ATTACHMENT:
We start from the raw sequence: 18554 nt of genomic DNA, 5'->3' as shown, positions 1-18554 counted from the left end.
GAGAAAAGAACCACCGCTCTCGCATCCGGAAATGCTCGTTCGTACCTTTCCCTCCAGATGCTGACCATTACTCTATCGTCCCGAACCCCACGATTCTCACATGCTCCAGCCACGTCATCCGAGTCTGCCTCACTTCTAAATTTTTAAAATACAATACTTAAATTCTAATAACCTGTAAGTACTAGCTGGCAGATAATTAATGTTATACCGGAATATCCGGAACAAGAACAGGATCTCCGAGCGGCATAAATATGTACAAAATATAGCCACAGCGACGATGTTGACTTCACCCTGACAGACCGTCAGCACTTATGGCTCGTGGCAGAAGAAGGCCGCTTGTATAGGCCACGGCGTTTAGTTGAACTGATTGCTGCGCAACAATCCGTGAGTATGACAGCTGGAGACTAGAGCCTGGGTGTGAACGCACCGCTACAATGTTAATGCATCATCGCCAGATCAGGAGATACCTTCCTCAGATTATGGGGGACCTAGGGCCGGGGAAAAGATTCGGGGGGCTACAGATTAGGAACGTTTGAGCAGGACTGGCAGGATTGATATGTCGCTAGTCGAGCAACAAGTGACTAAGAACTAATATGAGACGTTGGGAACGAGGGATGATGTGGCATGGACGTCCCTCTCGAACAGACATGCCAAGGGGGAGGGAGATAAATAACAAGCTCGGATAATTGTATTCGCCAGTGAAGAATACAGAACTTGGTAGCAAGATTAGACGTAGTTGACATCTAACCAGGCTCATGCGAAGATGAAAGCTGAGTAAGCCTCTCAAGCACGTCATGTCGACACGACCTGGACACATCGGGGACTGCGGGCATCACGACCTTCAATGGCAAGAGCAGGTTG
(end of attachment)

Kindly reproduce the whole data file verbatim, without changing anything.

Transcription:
We start from the raw sequence: 18554 nt of genomic DNA, 5'->3' as shown, positions 1-18554 counted from the left end.
GAGAAAAGAACCACCGCTCTCGCATCCGGAAATGCTCGTTCGTACCTTTCCCTCCAGATGCTGACCATTACTCTATCGTCCCGAACCCCACGATTCTCACATGCTCCAGCCACGTCATCCGAGTCTGCCTCACTTCTAAATTTTTAAAATACAATACTTAAATTCTAATAACCTGTAAGTACTAGCTGGCAGATAATTAATGTTATACCGGAATATCCGGAACAAGAACAGGATCTCCGAGCGGCATAAATATGTACAAAATATAGCCACAGCGACGATGTTGACTTCACCCTGACAGACCGTCAGCACTTATGGCTCGTGGCAGAAGAAGGCCGCTTGTATAGGCCACGGCGTTTAGTTGAACTGATTGCTGCGCAACAATCCGTGAGTATGACAGCTGGAGACTAGAGCCTGGGTGTGAACGCACCGCTACAATGTTAATGCATCATCGCCAGATCAGGAGATACCTTCCTCAGATTATGGGGGACCTAGGGCCGGGGAAAAGATTCGGGGGGCTACAGATTAGGAACGTTTGAGCAGGACTGGCAGGATTGATATGTCGCTAGTCGAGCAACAAGTGACTAAGAACTAATATGAGACGTTGGGAACGAGGGATGATGTGGCATGGACGTCCCTCTCGAACAGACATGCCAAGGGGGAGGGAGATAAATAACAAGCTCGGATAATTGTATTCGCCAGTGAAGAATACAGAACTTGGTAGCAAGATTAGACGTAGTTGACATCTAACCAGGCTCATGCGAAGATGAAAGCTGAGTAAGCCTCTCAAGCACGTCATGTCGACACGACCTGGACACATCGGGGACTGCGGGCATCACGACCTTCAATGGCAAGAGCAGGTTG